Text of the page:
What is Simple Mail Transfer Protocol ( SMTP ) ?, SMTP mail server?, SMTP protocol?, SMTP protocol used for?, SMTP Example
Simple Mail Transfer Protocol (SMTP)
Simple Mail Transfer Protocol (SMTP) is an Internet standard for electronic mail (email) transmission. First defined by RFC 821 in 1982, it was last updated in 2008 with Extended SMTP additions by RFC 5321, which is the protocol in widespread use today.simple mail transfer protocol standard port 587
Although electronic mail servers and other mail transfer agents use SMTP to send and receive email messages, user-level client mail applications typically use SMTP only for sending messages to a mail server for relaying. For retrieving messages, client applications usually use either IMAP or POP3.
SMTP communication between mail servers uses TCP port 25. Mail clients on the other hand, often submit the outgoing emails to a mail server on port 587. Despite being deprecated, email providers sometimes still permit the use of nonstandard port 465 for this purpose.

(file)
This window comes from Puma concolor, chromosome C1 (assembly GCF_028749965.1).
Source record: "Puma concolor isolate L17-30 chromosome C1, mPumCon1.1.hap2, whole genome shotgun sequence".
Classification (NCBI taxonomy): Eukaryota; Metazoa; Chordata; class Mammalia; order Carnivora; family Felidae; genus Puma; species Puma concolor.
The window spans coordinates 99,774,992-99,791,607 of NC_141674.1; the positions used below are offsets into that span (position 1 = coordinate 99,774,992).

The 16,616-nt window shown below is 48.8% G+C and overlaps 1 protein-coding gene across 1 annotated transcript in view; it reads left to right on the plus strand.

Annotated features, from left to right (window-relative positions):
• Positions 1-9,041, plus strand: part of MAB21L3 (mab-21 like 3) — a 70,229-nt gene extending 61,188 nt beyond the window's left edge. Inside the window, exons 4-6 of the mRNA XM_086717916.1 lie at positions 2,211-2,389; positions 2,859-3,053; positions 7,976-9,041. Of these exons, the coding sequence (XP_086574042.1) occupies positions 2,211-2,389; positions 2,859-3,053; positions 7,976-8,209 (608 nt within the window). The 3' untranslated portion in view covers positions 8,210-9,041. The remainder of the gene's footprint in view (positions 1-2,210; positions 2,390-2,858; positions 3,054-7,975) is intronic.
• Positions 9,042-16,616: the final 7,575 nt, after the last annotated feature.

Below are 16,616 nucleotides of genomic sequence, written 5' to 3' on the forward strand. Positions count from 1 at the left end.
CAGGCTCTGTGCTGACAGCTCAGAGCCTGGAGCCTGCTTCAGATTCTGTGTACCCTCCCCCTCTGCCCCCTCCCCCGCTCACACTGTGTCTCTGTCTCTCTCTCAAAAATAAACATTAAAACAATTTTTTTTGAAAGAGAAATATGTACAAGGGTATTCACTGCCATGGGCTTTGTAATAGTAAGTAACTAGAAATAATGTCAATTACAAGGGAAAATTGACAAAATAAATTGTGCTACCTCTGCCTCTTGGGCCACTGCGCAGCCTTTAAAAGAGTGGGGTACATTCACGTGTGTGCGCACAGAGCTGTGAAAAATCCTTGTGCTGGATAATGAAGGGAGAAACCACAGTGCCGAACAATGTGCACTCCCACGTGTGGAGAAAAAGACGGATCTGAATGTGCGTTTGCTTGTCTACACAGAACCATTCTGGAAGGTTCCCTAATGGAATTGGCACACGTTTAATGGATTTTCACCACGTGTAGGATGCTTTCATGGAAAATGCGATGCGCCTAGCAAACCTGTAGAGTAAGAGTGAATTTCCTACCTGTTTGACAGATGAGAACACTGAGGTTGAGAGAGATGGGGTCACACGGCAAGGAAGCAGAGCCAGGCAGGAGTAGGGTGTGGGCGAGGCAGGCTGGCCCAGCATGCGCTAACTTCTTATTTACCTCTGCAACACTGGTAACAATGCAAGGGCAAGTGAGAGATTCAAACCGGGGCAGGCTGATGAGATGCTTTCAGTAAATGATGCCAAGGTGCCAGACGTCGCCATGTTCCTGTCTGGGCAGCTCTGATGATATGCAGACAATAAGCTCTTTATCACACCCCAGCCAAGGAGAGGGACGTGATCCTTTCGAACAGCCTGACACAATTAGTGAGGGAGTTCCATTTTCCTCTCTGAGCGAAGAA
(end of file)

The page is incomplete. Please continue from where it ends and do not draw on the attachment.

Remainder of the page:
SMTP connections secured by TLS, known as SMTPS, can be made using STARTTLS.
Although proprietary systems (such as Microsoft Exchange and IBM Notes) and webmail systems (such as Outlook.com, Gmail, and Yahoo! Mail) use their own non-standard protocols to access mailbox accounts on their own email servers, all use SMTP when sending or receiving an email from outside their own systems.
SMTP Protocol overview
SMTP is a connection-oriented, text-based protocol in which a mail sender communicates with a mail receiver by issuing command strings and supplying necessary data over a reliable ordered data stream channel, typically a Transmission Control Protocol (TCP) connection. An SMTP session consists of commands originated by an SMTP client (the initiating agent, sender, or transmitter) and corresponding responses from the SMTP server (the listening agent, or receiver) so that the session is opened, and session parameters are exchanged.
SMTP Spoofing and spamming
The original design of SMTP had no facility to authenticate senders, or check that servers were authorized to send on their behalf, with the result that email spoofing is possible, and commonly used in email spam and phishing.
Occasional proposals are made to modify SMTP extensively or replace it completely. One example of this is Internet Mail 2000, but neither it nor any other has made much headway in the face of the network effect of the huge installed base of classic SMTP. Instead, email servers now use a range of techniques, including DomainKeys, DomainKeys Identified Mail, Sender Policy Framework and DMARC, DNSBLs and greylisting to reject or quarantine suspicious emails.
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